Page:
I have been getting a lot of questions about the new changes to the BPD diagnosis in the DSM5 coming out in May 2013, which was just finalized this weekend. The new diagnostic criteria for BPD in my opinion is vague and covers too many people. But what if looking at the current criteria, and after years of therapy, DBT, CBT, therapy, heck even EMDR therapy you now meet 1 or 2 of the criteria when 5 or more criteria equals a Borderline Personality Diagnosis? Well, first off you no longer have a BPD diagnosis (per the DSM IV-r) but does this make you "cured?"
"Recovery may seem like an illusory concept. We still know very little about what this process is like for people with severe mental illness. Yet many recent intervention studies have in fact measured elements of recovery, even though the recovery process went unmentioned. Recovery is a multidimensional concept: there is no single measure of recovery, but many different measures that estimate various aspects of it. The recovery vision expands our concept of service outcome to include such dimensions as self-esteem, adjustment to disability, empowerment, and self-determination. However, it is the concept of recovery, and not the many ways to measure it, that ties the various components of the field into a single vision. For service providers, recovery from mental illness is a vision commensurate with researchers’ vision of curing and preventing mental illness. Recovery is a simple yet powerful vision (Anthony, 1991.)"
I have worked with many people whom were diagnosed with a mental illness, and though therapy, groups and sometimes medications, were doing better; holding down jobs, attending college, making friends and felt like they were lost for a while, "I have been Bipolar for so long who am I now?" I think this mindset can be especially true for some with BPD, since the therapy is so intensive and the community is so tight-knit.
Take for instance a client I worked with whom had Bipolar disorder with psychotic symptoms; he had been attending NAMI groups for years, most of his friends were from the mental health clinic I worked at, his calendar was filled with Bipolar workshops, meetings, and events he had been attending for years. After years of therapy and medication he was still attending these events and at some point I told him he was the poster child for "Bipolar Success." He was confused by this term "success," he asked, "am I cured?" I opened the DSM IV-r and read through the criteria for his current diagnosis- he meet 2, when 5 was needed. After I assured him that he was not going to be dropped from services due to this (oh, insurance woes,) we spoke about if he should continue to spend 20 hours a week surrounded by those with a mental illness he no longer has? Should he drop all his friends? Was it appropriate to discuss at NAMI meetings issues surrounding a mental illness he no longer has? Should he tell people?
After a 50 minute session and a follow up phone call (he was "freaking out!") we decided his plan of action; it is okay to continue the relationships he has created, he can be a role model for others regarding what recovery looks like; attending NAMI meetings-okay BUT new doors are now open he didn't think were when he was diagnosed before; college classes, a healthy relationship (he was too embarrassed prior to have one,) and full-time employment over collecting disability. He was (understandably) so attached to his identity that he didn't know who he was without it.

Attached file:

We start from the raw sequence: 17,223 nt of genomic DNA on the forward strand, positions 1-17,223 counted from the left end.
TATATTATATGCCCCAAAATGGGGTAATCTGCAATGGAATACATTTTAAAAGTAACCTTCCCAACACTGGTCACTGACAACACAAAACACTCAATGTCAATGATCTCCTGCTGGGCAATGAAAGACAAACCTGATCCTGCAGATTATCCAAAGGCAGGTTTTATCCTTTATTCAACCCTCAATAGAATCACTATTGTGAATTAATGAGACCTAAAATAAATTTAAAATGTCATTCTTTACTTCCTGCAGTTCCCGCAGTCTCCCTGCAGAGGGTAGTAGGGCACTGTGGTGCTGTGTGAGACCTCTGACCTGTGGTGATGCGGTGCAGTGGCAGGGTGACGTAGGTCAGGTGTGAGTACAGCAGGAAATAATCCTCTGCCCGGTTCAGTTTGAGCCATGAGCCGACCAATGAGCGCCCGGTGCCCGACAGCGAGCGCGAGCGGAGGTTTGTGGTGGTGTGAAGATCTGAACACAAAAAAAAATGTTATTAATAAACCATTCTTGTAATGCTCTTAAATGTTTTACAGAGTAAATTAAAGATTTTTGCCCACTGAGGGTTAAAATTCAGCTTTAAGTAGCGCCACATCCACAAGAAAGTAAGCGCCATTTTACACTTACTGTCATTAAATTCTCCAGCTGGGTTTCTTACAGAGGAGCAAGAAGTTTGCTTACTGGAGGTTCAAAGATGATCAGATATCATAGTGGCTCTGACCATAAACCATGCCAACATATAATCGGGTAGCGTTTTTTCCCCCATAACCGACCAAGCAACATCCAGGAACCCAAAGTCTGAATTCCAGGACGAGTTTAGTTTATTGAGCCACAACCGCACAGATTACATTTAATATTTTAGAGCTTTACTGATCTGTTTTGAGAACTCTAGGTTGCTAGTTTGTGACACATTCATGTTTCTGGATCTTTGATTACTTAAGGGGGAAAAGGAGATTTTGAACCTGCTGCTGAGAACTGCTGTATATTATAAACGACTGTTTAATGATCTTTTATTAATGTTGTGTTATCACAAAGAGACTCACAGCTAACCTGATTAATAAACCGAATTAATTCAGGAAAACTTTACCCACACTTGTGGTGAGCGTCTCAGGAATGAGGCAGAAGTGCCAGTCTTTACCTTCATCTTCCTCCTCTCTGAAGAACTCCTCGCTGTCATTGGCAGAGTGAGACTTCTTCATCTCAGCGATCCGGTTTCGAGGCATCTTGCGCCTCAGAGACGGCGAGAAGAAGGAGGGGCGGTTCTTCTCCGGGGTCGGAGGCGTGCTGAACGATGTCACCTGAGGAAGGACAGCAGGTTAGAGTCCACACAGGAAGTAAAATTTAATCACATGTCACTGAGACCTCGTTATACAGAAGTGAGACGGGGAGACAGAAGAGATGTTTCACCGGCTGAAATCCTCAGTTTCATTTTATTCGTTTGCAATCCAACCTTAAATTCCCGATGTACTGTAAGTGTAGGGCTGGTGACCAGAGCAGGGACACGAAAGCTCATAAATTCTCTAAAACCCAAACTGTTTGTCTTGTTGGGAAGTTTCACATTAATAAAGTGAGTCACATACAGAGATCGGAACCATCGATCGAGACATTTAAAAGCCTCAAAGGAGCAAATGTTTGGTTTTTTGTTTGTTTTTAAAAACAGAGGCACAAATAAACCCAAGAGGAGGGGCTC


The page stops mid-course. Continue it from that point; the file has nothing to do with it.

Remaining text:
I understand this isn't the case for all people with Mental Illness, as some hide their mental illness from others, are not properly diagnosed and some even avoid the reality of their illness.
Here is a great list of people's stories regarding their mental illness recovery Connections: Stories of Recovery from Mental Illness:
"Today, LeRoy doesn't see any doctor for therapy. He sees his doctor simply to refill his prescription when needed. His treated Delusional Schizophrenia affects him as much as treated diabetes or high blood pressure would. He takes responsibility for it, and life goes on. "I take my pill at bedtime. I haven't really had any side effects," he says. But perhaps there has been a side effect his job. As a survivor of a mental illness, LeRoy realized he now has a responsibility not only for his own recovery, but for the healing of others. So he's made a career of it. LeRoy helps other people with mental illnesses, called clients, as they walk their own road to recovery. He says he may be making less money than he set out to earn, but he's helping more people than he ever thought he could. In addition to mentoring and supporting people with mental illnesses, LeRoy tries to teach the public about mental health issues. He speaks to churches, schools, and practically any group or individual who wants to hear about the bravery of those who battle mental illness. It's easy for LeRoy to talk about bravery, because it's bravery that helps him accept himself, accept his diagnosis, and go forward. "You can't deal with your mental illness until you can agree with yourself that, 'Hey, I have a mental illness so I need to be responsible and take care of it.' " He's brave. He's responsible. He's taken care of it. LeRoy Simmons is a survivor, (pg. 13.)"I would love feedback from anyone who no longer meets the criteria for BPD regarding how they got recovery and how (if at all) their identify was wrapped up in their diagnosis.